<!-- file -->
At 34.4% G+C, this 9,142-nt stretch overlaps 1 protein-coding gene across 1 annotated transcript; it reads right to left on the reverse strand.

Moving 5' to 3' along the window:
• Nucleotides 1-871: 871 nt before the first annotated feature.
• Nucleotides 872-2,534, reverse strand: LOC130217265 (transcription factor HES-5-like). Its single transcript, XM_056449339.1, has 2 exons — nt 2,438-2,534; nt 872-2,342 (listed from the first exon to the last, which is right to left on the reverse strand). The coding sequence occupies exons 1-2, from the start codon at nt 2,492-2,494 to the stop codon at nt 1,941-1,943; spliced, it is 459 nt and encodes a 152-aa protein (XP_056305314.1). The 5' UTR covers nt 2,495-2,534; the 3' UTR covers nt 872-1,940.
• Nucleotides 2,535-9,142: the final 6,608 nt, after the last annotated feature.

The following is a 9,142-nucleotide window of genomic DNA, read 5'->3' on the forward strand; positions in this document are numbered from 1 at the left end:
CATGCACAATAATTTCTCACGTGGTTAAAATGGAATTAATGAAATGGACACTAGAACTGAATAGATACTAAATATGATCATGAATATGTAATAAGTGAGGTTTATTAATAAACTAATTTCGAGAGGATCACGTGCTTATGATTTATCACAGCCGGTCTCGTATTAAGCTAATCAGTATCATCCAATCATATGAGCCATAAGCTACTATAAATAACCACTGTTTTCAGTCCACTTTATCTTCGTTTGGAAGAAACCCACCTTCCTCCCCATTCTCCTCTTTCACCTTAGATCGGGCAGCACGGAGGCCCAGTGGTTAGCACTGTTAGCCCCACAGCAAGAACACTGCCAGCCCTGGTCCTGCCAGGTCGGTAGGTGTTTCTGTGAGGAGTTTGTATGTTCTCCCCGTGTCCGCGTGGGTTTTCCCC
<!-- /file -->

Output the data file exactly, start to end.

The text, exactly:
At 34.4% G+C, this 9,142-nt stretch overlaps 1 protein-coding gene across 1 annotated transcript; it reads right to left on the reverse strand.

Moving 5' to 3' along the window:
• Nucleotides 1-871: 871 nt before the first annotated feature.
• Nucleotides 872-2,534, reverse strand: LOC130217265 (transcription factor HES-5-like). Its single transcript, XM_056449339.1, has 2 exons — nt 2,438-2,534; nt 872-2,342 (listed from the first exon to the last, which is right to left on the reverse strand). The coding sequence occupies exons 1-2, from the start codon at nt 2,492-2,494 to the stop codon at nt 1,941-1,943; spliced, it is 459 nt and encodes a 152-aa protein (XP_056305314.1). The 5' UTR covers nt 2,495-2,534; the 3' UTR covers nt 872-1,940.
• Nucleotides 2,535-9,142: the final 6,608 nt, after the last annotated feature.

The following is a 9,142-nucleotide window of genomic DNA, read 5'->3' on the forward strand; positions in this document are numbered from 1 at the left end:
CATGCACAATAATTTCTCACGTGGTTAAAATGGAATTAATGAAATGGACACTAGAACTGAATAGATACTAAATATGATCATGAATATGTAATAAGTGAGGTTTATTAATAAACTAATTTCGAGAGGATCACGTGCTTATGATTTATCACAGCCGGTCTCGTATTAAGCTAATCAGTATCATCCAATCATATGAGCCATAAGCTACTATAAATAACCACTGTTTTCAGTCCACTTTATCTTCGTTTGGAAGAAACCCACCTTCCTCCCCATTCTCCTCTTTCACCTTAGATCGGGCAGCACGGAGGCCCAGTGGTTAGCACTGTTAGCCCCACAGCAAGAACACTGCCAGCCCTGGTCCTGCCAGGTCGGTAGGTGTTTCTGTGAGGAGTTTGTATGTTCTCCCCGTGTCCGCGTGGGTTTTCCCC